Raines after repeat win at I-70 ODESSA, Mo. (May 15, 1998) Go back in time. It's May 22, 1997. Tony Raines, driver of the No. 19 Pennzoil/Yellow Freight Ford is sitting with team owner Kurt Roehrig during a layover at Chicago's O'Hare ...
Raines after repeat win at I-70
ODESSA, Mo. (May 15, 1998) Go back in time. It's May 22, 1997. Tony Raines, driver of the No. 19 Pennzoil/Yellow Freight Ford is sitting with team owner Kurt Roehrig during a layover at Chicago's O'Hare Airport on their way to I-70 Speedway.
Roehrig turned to Raines and said, "This magazine says the first driver in a Dodge to win a NASCAR Craftsman Truck Series event wins a Dodge truck."
"A truck would be great, but I want a Prowler," Raines said.
Roehrig said, "If you win, I'll get you that Prowler." They even shook on it.
Roehrig tried hard to get that Prowler from Plymouth, but he didn't have much luck.
Now, Raines has to determine what he wants if he's able to grab a second consecutive win at the half-mile oval, in the May 23 Yellow Freight 200.
Every driver's story of their first NASCAR victory is a special one, and Raines' 1997 victory at I-70 Speedway is no exception. It was the fifth race of the NASCAR Craftsman Truck Series season, and the team had already failed to qualify for two races. The pressure was on, but Raines was ready.
"I remember I had watched the '96 truck race at I-70 on TV," Raines said. "I noticed everybody was really loose, like they had missed the mark on set-up. So, I went back to the shop weeks before this race and started asking questions to begin preparing for this race. I knew if I could get the truck to handle the way I think it should at I-70, we could have a shot at winning."
The Pennzoil team arrived at I-70 Speedway a little bewildered, wondering what the weekend would bring.
They knew Raines had raced this high-banked short track many times before while in the American Speed Association and had produced one second-place finish and two fifth-place finishes.
The truck was unloaded for practice with Raines' recommended set-up, a set-up much different from what they were accustomed to.
"They were ready to change it to their set-up," Raines said, "but they allowed me to try it my way first, and luckily, we never ran slower than second in practice, so the set-up stayed."
What Raines remembers vividly is how his attitude changed shortly after qualifying.
"I had tried to remain really calm the whole day, to try and consider this race as normal as any other," Raines said. "But, when I qualified second it just set me off. I remember thinking, great, I'm a bridesmaid again at this place (he had qualified second three years in a row)... I'm so tired of getting kicked here."
The green flag dropped the next day and Raines decided to kick the track back, taking the lead on the second lap. Raines took the race machine through the cautions and restarts, maintaining the lead until the transmission jammed, and he slipped back to 12th.
Rain then forced a delay, and the team found Raines pacing back and forth in front of the truck, fuming with anger.
Roehrig approached Raines and asked, "What's wrong?"
Raines replied, "I've blown it."
With a very confident tone, Roehrig said, "You can still win this."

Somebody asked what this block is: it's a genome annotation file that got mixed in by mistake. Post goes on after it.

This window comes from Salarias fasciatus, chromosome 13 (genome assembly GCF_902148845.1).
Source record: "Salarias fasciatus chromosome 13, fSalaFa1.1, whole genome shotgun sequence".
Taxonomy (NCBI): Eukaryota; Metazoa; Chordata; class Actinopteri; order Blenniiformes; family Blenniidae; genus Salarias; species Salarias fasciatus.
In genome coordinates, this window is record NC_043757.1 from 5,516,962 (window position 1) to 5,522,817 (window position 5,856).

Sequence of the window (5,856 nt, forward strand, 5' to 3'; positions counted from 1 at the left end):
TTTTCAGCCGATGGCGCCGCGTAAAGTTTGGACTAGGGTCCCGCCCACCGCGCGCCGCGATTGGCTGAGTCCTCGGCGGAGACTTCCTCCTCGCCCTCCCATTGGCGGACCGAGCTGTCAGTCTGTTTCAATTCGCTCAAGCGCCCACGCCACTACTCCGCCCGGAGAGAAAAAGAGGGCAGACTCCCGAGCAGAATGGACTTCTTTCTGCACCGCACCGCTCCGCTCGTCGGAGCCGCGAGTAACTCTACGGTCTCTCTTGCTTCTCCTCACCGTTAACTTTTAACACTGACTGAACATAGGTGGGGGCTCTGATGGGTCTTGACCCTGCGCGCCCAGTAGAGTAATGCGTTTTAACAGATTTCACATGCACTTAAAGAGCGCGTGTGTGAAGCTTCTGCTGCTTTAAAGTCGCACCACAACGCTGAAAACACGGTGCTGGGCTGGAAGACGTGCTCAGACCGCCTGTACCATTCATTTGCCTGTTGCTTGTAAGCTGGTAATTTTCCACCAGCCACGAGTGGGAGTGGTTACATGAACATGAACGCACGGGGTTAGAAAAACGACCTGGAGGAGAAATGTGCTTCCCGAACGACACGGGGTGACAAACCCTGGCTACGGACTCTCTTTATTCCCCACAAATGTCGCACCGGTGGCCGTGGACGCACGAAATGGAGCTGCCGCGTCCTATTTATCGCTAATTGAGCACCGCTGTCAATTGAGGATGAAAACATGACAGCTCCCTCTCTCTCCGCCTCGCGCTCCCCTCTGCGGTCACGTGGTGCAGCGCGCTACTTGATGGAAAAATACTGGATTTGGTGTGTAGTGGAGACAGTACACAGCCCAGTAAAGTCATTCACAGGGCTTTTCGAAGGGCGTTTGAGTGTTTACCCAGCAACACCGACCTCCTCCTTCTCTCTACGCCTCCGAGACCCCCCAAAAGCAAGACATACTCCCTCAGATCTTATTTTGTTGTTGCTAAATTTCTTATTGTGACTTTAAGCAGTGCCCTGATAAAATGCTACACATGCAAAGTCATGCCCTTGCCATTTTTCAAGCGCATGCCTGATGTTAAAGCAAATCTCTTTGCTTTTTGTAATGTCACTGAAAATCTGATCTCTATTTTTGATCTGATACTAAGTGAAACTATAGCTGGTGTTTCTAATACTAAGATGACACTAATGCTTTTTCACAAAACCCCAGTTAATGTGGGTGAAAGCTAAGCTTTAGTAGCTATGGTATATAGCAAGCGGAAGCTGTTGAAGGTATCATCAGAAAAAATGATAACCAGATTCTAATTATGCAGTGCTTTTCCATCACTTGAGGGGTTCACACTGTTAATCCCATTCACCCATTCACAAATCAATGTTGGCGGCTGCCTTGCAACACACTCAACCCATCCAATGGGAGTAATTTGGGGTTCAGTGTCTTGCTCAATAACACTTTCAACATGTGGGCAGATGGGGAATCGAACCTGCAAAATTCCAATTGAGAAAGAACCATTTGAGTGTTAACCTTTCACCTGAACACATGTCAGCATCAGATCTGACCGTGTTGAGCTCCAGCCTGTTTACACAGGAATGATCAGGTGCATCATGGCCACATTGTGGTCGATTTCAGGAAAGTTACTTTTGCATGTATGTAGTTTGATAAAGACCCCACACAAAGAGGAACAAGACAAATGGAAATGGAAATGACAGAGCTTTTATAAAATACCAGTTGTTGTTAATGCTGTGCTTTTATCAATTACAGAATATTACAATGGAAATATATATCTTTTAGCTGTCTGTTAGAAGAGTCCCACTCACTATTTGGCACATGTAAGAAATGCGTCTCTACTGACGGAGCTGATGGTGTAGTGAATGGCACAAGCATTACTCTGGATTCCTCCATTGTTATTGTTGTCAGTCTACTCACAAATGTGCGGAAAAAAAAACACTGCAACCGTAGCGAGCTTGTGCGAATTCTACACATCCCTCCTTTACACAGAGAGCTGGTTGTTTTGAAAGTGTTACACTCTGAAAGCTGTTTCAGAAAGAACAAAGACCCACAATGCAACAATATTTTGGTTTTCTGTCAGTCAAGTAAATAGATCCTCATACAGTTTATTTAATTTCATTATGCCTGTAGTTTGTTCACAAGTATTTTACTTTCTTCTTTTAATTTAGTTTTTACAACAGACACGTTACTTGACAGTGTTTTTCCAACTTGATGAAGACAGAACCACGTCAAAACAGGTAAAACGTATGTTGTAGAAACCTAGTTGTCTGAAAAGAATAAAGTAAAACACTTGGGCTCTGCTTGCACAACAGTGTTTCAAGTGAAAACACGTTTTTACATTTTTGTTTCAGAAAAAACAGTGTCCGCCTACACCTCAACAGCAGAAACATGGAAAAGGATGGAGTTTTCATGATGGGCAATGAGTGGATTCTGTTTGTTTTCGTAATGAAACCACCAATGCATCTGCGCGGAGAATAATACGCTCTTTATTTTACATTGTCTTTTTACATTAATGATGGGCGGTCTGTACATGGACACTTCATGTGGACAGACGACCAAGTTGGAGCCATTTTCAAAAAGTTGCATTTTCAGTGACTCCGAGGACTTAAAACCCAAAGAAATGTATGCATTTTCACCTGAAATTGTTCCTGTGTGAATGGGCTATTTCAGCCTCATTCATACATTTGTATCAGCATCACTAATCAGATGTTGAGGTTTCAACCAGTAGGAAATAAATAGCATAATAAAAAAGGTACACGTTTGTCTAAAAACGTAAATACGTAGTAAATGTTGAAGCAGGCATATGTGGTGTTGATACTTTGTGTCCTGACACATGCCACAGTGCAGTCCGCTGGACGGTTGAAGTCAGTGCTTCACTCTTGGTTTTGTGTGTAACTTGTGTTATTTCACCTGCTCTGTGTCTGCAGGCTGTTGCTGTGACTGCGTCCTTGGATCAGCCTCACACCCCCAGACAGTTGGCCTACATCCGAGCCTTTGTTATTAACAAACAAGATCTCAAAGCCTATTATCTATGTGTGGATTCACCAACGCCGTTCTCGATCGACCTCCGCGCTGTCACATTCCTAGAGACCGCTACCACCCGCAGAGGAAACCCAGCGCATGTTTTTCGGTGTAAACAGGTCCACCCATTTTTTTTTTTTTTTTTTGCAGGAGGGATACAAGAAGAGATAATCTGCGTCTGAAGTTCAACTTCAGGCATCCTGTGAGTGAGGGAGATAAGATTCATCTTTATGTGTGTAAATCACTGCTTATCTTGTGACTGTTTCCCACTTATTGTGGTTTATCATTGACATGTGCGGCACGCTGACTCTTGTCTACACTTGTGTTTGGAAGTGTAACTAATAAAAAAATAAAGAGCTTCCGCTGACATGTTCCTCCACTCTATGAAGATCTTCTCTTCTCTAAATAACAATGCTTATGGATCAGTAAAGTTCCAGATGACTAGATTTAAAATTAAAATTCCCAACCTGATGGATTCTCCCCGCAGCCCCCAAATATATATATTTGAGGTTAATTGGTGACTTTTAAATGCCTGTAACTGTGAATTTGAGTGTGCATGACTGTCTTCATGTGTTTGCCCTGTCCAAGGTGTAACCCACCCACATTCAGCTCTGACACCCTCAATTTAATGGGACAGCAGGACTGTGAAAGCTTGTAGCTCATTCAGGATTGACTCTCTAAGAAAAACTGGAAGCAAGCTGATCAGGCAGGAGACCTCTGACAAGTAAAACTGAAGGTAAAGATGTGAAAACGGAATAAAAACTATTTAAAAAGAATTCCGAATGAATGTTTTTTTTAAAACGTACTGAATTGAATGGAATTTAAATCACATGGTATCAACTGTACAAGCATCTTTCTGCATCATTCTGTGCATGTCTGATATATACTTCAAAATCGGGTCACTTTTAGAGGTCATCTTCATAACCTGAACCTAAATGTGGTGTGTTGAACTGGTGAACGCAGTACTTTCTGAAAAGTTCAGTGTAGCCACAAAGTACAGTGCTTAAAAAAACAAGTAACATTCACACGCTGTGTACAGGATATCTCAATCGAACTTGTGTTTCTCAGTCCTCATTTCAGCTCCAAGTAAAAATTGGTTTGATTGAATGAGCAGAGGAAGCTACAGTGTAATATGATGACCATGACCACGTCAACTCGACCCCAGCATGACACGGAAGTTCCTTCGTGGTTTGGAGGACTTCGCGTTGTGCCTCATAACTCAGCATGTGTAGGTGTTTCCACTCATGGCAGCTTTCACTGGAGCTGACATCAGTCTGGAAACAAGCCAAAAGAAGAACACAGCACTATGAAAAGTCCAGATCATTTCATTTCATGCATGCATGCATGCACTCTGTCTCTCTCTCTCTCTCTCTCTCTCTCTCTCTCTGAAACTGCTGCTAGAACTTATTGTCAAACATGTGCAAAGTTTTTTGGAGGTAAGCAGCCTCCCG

To this day, Raines feels that comment made quite an impact, saying "Deep down, I wanted to believe that, too."
The rain lifted, and the green flag fell. Raines mission was even more impassioned as he went to the outside, passed 10 trucks, and regained the second spot by the halfway point.
"The team was so pumped up at the break," Raines said, "and I was in what most call the 'zone.' You couldn't reach me. It was as if the mandatory caution had broken my stride. I wanted to keep going."
The second half of the 200-lap event began, and in six laps, Raines had passed Rich Bickle to retake the lead. Raines held the advantage, but the challenges kept coming. With 15 laps to go, lapped traffic narrowed the difference between he and fellow Dodge competitor Jimmy Hensley. Finally, Raines breaks away and creates a lead.
Raines described the final laps, saying, "With four laps to go, I remember thinking, I'm gonna win this -- I AM GOING TO WIN THIS!" Then, on the white flag lap, I get on the radio and say, 'Hey, Kurt, I want my Prowler!' and he returns with, 'You'll get your Prowler, just keep digging!'
The checkered fell and Raines captured his first NASCAR Craftsman Truck Series race after missing two races. It was the first win for Roehrig Motorsports and Dodge's first NASCAR victory in more than 20 years.
"It was such a feeling of personal affirmation," Raines explained. "There was a part of me that was so relieved, but a split-second later another part of me thought 'now they know you can do it, so the pressure's really on.'"
As Raines returns to I-70 in the No. 19 Pennzoil/Yellow Freight Ford, he admits he feels the heat.
"Honestly, this is the only track that I'm nervous to attend this year," Raines said. "We're going to be expected to produce, and for ourselves, nothing less than a win will satisfy. We have to maintain the attitude that we've won this before, which gives us an advantage over our competitors."
Raines' 1997 victory also marks the last time his primary sponsor, Pennzoil Products Co., placed a mark in the NASCAR win column.
"That's a big weekend for Pennzoil," Raines said. "They'll have an entry in the Indy 500 and the Coca-Cola 600 at Charlotte along with their NASCAR Craftsman Truck team defending a win at I-70. I just hope we all have strong performances for them."
If Raines does repeat an exciting run to the checkered, he already has a few ideas for what he wants from Roehrig. "Since we're with Ford, maybe I should ask for a Panoz this time," said Raines of the Ford-powered, hand-built GT-class race car that is also built as a high-performance street car.
Roehrig simply replied, "It's yours to get, Tony."
Source: NASCAR Online